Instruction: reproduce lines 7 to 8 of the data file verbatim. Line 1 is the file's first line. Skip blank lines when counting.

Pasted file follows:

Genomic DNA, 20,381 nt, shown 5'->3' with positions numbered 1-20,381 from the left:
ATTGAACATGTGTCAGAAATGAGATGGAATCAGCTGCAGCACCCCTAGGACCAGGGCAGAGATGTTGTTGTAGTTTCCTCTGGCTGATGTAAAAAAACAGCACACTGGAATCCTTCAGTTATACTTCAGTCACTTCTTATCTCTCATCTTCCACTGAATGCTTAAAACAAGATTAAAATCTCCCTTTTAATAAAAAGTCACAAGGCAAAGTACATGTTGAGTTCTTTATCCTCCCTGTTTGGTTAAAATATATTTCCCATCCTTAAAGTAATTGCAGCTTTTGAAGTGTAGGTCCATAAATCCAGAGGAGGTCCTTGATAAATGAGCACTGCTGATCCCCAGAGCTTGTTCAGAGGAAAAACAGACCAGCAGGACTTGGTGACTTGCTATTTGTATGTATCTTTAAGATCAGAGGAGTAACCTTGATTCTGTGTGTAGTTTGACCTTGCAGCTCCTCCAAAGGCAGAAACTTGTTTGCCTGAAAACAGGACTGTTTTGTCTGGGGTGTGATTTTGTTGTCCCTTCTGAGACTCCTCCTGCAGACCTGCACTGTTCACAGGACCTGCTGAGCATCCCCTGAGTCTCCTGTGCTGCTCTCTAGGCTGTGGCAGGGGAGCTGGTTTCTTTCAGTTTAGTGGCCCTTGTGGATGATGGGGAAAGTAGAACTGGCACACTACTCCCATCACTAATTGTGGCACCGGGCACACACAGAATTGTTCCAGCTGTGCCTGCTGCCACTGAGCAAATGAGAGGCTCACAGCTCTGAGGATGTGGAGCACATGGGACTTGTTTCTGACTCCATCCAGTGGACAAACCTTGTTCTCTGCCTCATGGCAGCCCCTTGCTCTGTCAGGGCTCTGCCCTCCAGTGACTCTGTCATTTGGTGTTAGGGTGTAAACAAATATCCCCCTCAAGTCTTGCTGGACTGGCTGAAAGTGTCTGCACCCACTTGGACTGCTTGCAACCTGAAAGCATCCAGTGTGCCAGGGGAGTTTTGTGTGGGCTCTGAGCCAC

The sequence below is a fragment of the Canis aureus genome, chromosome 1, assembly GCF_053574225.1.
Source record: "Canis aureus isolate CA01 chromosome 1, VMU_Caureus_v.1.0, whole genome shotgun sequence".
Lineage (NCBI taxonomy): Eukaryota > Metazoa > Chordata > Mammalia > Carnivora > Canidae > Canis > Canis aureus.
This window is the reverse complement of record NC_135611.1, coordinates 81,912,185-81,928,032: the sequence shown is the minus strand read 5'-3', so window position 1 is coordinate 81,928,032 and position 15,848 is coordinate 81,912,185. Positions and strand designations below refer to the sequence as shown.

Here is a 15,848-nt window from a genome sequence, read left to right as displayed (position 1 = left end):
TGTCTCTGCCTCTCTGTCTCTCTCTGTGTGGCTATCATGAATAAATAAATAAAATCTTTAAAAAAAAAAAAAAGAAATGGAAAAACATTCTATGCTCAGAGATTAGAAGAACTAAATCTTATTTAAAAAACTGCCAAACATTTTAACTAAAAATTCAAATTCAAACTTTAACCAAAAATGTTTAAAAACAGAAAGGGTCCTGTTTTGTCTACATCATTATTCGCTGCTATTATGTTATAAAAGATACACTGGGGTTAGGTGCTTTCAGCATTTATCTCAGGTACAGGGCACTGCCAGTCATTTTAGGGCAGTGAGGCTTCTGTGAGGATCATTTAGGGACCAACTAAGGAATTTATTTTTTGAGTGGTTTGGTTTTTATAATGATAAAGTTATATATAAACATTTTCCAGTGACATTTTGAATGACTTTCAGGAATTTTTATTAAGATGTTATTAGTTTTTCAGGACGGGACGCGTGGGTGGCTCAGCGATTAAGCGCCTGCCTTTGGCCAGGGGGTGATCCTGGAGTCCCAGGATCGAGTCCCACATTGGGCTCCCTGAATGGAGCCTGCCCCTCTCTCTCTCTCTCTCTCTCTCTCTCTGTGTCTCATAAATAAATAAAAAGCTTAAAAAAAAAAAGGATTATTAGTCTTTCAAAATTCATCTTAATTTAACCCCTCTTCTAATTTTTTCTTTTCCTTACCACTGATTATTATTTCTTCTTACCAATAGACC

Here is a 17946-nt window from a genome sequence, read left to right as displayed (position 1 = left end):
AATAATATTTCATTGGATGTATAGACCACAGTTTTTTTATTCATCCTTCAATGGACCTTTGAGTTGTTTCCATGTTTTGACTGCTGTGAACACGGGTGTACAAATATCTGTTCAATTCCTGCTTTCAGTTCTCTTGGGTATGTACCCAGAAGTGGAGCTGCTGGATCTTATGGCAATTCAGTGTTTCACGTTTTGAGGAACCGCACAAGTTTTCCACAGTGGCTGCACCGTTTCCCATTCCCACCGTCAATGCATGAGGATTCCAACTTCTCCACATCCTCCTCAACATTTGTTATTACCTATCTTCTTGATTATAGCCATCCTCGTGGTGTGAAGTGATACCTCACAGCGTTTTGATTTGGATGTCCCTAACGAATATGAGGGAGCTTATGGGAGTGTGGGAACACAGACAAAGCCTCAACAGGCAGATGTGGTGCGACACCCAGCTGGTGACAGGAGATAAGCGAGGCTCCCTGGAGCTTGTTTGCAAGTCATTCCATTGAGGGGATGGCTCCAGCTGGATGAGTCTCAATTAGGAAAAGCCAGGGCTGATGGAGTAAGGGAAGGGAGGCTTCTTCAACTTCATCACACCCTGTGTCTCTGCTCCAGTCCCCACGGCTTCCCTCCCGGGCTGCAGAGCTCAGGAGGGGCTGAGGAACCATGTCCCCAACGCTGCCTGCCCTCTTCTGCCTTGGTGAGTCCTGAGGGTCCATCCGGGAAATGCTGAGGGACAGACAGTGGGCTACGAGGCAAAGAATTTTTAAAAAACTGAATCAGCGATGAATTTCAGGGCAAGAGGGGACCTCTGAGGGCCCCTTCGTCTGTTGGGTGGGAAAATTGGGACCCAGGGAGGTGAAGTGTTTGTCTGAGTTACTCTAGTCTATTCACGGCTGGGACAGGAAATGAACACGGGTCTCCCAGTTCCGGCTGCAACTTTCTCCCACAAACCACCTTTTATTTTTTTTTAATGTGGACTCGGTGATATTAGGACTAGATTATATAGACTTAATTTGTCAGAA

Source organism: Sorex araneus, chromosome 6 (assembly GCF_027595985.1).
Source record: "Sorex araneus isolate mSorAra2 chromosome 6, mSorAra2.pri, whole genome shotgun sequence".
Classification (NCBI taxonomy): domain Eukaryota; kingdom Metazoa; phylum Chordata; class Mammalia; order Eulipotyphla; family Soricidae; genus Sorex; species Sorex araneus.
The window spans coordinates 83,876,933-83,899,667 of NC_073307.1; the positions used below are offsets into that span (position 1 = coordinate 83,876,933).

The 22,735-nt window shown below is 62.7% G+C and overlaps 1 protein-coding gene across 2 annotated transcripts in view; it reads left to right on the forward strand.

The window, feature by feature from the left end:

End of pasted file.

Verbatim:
Here is a 15,848-nt window from a genome sequence, read left to right as displayed (position 1 = left end):
TGTCTCTGCCTCTCTGTCTCTCTCTGTGTGGCTATCATGAATAAATAAATAAAATCTTTAAAAAAAAAAAAAAGAAATGGAAAAACATTCTATGCTCAGAGATTAGAAGAACTAAATCTTATTTAAAAAACTGCCAAACATTTTAACTAAAAATTCAAATTCAAACTTTAACCAAAAATGTTTAAAAACAGAAAGGGTCCTGTTTTGTCTACATCATTATTCGCTGCTATTATGTTATAAAAGATACACTGGGGTTAGGTGCTTTCAGCATTTATCTCAGGTACAGGGCACTGCCAGTCATTTTAGGGCAGTGAGGCTTCTGTGAGGATCATTTAGGGACCAACTAAGGAATTTATTTTTTGAGTGGTTTGGTTTTTATAATGATAAAGTTATATATAAACATTTTCCAGTGACATTTTGAATGACTTTCAGGAATTTTTATTAAGATGTTATTAGTTTTTCAGGACGGGACGCGTGGGTGGCTCAGCGATTAAGCGCCTGCCTTTGGCCAGGGGGTGATCCTGGAGTCCCAGGATCGAGTCCCACATTGGGCTCCCTGAATGGAGCCTGCCCCTCTCTCTCTCTCTCTCTCTCTCTCTCTGTGTCTCATAAATAAATAAAAAGCTTAAAAAAAAAAAGGATTATTAGTCTTTCAAAATTCATCTTAATTTAACCCCTCTTCTAATTTTTTCTTTTCCTTACCACTGATTATTATTTCTTCTTACCAATAGACC